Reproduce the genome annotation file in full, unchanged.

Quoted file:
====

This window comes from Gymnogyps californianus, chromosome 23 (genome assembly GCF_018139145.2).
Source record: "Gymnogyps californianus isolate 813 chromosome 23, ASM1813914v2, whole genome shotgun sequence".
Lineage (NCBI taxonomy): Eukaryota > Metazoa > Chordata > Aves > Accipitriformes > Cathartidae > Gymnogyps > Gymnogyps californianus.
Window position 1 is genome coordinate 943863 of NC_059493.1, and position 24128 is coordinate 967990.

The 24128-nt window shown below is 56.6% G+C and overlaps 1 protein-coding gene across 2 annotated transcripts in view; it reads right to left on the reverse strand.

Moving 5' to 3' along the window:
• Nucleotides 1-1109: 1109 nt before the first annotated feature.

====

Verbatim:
This window comes from Gymnogyps californianus, chromosome 23 (genome assembly GCF_018139145.2).
Source record: "Gymnogyps californianus isolate 813 chromosome 23, ASM1813914v2, whole genome shotgun sequence".
Lineage (NCBI taxonomy): Eukaryota > Metazoa > Chordata > Aves > Accipitriformes > Cathartidae > Gymnogyps > Gymnogyps californianus.
Window position 1 is genome coordinate 943863 of NC_059493.1, and position 24128 is coordinate 967990.

The 24128-nt window shown below is 56.6% G+C and overlaps 1 protein-coding gene across 2 annotated transcripts in view; it reads right to left on the reverse strand.

Moving 5' to 3' along the window:
• Nucleotides 1-1109: 1109 nt before the first annotated feature.